While studying the behaviour of umbilic points on Weingarten surfaces I discovered that the following combinatorial identity must be true.

For all $l,m\in{\mathbb N}$ with $l\geq m-1\geq0$ the following holds: $ \sum_{k=m-1}^l(-1)^{k+m}\frac{k+2}{k+1}{l \choose k}{k+1 \choose m}= \left\{\begin{array}{ccl} 0&if& l>m\\ 1&if& l=m\\ -1-\frac{1}{l+1} &if& l=m-1 \end{array} \right. $

Improbable as it at first appears, it is easy to check the second and third options are true, and I have computer-checked and found it is true for all $l,m\leq 60$. Perhaps it is well-known or has an easy proof. Either would be good to know.

  • 1
    $\begingroup$ The second ($l=m$) and third ($l=m-1$) identity consist of two respectively one term in the sum, so checking is obvious. So do I understand it correctly that you are asking only for the first case ($l >m$)? (It is not clear for me from your wording.) $\endgroup$ Jul 11, 2017 at 18:25
  • $\begingroup$ A starting point for the identity in the case $l >m$ could be the binomial inversion $\sum_{k=m}^n (-1)^{k-m} \binom{k}{m} \binom{n}{k} = \delta_{mn}$ (see e.g. math.stackexchange.com/questions/4175/…) $\endgroup$ Jul 11, 2017 at 18:31
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    $\begingroup$ The first case is easy as the sum is the $l$th difference of a polynomial of degree $m$. $\endgroup$
    – Ira Gessel
    Jul 11, 2017 at 18:34
  • $\begingroup$ @Andreas Rüdinger yes the case $l>m$ is what needs a proof. $\endgroup$ Jul 11, 2017 at 18:59
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    $\begingroup$ @Brendan Guilfoyle If $P(k)$ is a polynomial in $k$ of degree less than $l$ then $$\sum_{k=0}^l (-1)^k \binom lk P(k) = 0.$$ In your sum, we can write $\frac{k+2}{k+1}\binom{k+1}{m}$ as $P(k)= \frac{k+2}{m}\binom{k}{m-1}$, a polynomial in $k$ of degree $m$, and the sum $\sum_{k=m-1}^l$ can be replaced with $\sum_{k=0}^l$, since the additional terms are all zero. For a brief discussion of differences of polynomials, see artofproblemsolving.com/community/c6h90529. For a slightly more detailed discussion, see arxiv.org/abs/1609.05988, pp. 13--14. $\endgroup$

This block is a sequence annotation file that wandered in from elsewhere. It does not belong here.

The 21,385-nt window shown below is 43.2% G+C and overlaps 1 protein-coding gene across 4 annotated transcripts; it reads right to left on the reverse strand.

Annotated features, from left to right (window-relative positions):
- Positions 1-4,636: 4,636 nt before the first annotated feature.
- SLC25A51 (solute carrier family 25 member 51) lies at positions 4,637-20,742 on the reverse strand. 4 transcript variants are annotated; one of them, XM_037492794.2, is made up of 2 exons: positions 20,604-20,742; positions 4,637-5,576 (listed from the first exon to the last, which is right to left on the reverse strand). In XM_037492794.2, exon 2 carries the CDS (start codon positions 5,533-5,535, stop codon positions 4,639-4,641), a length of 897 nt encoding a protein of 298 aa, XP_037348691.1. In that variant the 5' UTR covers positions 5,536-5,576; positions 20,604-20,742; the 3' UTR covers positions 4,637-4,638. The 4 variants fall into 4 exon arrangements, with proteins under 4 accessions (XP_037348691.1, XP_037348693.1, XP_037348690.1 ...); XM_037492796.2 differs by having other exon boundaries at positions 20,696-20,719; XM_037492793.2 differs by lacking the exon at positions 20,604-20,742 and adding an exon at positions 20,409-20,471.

– Ira Gessel
    Jul 12, 2017 at 15:09

1 Answer 1


We obtain for $l,m\in\mathbb{N}$ with $0\leq m-1 \leq l$: \begin{align*} \color{blue}{\sum_{k=m-1}^{l}}&\color{blue}{(-1)^{k+m}\frac{k+2}{k+1}\binom{l}{k}\binom{k+1}{m}}\\ &=\frac{1}{m}\sum_{k=m-1}^l(-1)^{k+m}(k+2)\binom{l}{k}\binom{k}{m-1}\tag{1}\\ &=\frac{1}{m}\binom{l}{m-1}\sum_{k=m-1}^l(-1)^{k+m}(k+2)\binom{l-m+1}{k-m+1}\tag{2}\\ &=\frac{1}{m}\binom{l}{m-1}\sum_{k=0}^{l-m+1}(-1)^{k+1}(k+m+1)\binom{l-m+1}{k}\tag{3}\\ &=\frac{m+1}{m}\binom{l}{m-1}\sum_{k=0}^{l-m+1}(-1)^{k+1}\binom{l-m+1}{k}\\ &\qquad+\frac{l-m+1}{m}\binom{l}{m-1}\sum_{k=1}^{l-m+1}(-1)^{k+1}\binom{l-m}{k-1}\tag{4}\\ &=-\frac{m}{m+1}\binom{l}{m-1}[[l=m-1]]\\ &\qquad+\frac{l-m+1}{m}\binom{l}{m-1}\sum_{k=0}^{l-m}(-1)^k\binom{l-m}{k}\tag{5}\\ &=\left(-1-\frac{1}{m}\right)[[l=m-1]]+\frac{l-m+1}{m}\binom{l}{m-1}[[l=m]]\tag{6}\\ &\color{blue}{=\left(-1-\frac{1}{m}\right)[[l=m-1]]+1[[l=m]]} \end{align*} and the claim follows.


  • In (1) we use the binomial identity $$\binom{p+1}{q+1}=\frac{p+1}{q+1}\binom{p}{q}$$

  • In (2) we use the binomial identity $$\binom{p}{q}\binom{q}{r}=\binom{p}{r}\binom{p-r}{q-r}$$

  • In (3) we shift the index of the sum to start with $k=0$.

  • In (4) we split the sum and work similarly as in (1).

  • In (5) we do some simplifications regarding $(1-1)^{l-m+1}$ using Iverson brackets. We also shift the index of the sum again.

  • In (6) we do a similar job as in (5).

  • $\begingroup$ The context in which this arose is now in a paper on the arxiv: arxiv.org/abs/1709.00580 $\endgroup$ Sep 5, 2017 at 17:13
  • $\begingroup$ @BrendanGuilfoyle: Interesting paper (but somewhat beyond my scope) and a great pleasure to see my contribution was useful. :-) Many thanks for taking my proof into your paper and citing my name. Kind regards, $\endgroup$
    – epi163sqrt
    Sep 5, 2017 at 18:37

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